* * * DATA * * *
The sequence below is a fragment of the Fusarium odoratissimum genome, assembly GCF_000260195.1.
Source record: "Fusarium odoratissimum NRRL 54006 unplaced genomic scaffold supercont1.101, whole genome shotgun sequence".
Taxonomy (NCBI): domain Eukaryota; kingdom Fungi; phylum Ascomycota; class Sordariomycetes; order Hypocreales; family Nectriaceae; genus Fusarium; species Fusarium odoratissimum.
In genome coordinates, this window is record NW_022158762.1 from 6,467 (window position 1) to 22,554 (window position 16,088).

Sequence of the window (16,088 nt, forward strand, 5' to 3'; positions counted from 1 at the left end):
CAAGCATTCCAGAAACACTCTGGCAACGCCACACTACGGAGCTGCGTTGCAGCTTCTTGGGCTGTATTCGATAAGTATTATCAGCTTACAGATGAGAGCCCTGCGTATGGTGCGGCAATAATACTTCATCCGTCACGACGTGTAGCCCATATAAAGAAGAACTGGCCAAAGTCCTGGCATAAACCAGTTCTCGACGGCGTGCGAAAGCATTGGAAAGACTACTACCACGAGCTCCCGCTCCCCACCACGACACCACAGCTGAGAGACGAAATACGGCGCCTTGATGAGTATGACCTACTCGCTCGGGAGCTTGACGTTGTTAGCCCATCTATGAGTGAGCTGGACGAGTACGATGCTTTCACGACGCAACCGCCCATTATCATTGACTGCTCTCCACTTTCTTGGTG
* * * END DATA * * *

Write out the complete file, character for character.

The sequence below is a fragment of the Fusarium odoratissimum genome, assembly GCF_000260195.1.
Source record: "Fusarium odoratissimum NRRL 54006 unplaced genomic scaffold supercont1.101, whole genome shotgun sequence".
Taxonomy (NCBI): domain Eukaryota; kingdom Fungi; phylum Ascomycota; class Sordariomycetes; order Hypocreales; family Nectriaceae; genus Fusarium; species Fusarium odoratissimum.
In genome coordinates, this window is record NW_022158762.1 from 6,467 (window position 1) to 22,554 (window position 16,088).

Sequence of the window (16,088 nt, forward strand, 5' to 3'; positions counted from 1 at the left end):
CAAGCATTCCAGAAACACTCTGGCAACGCCACACTACGGAGCTGCGTTGCAGCTTCTTGGGCTGTATTCGATAAGTATTATCAGCTTACAGATGAGAGCCCTGCGTATGGTGCGGCAATAATACTTCATCCGTCACGACGTGTAGCCCATATAAAGAAGAACTGGCCAAAGTCCTGGCATAAACCAGTTCTCGACGGCGTGCGAAAGCATTGGAAAGACTACTACCACGAGCTCCCGCTCCCCACCACGACACCACAGCTGAGAGACGAAATACGGCGCCTTGATGAGTATGACCTACTCGCTCGGGAGCTTGACGTTGTTAGCCCATCTATGAGTGAGCTGGACGAGTACGATGCTTTCACGACGCAACCGCCCATTATCATTGACTGCTCTCCACTTTCTTGGTG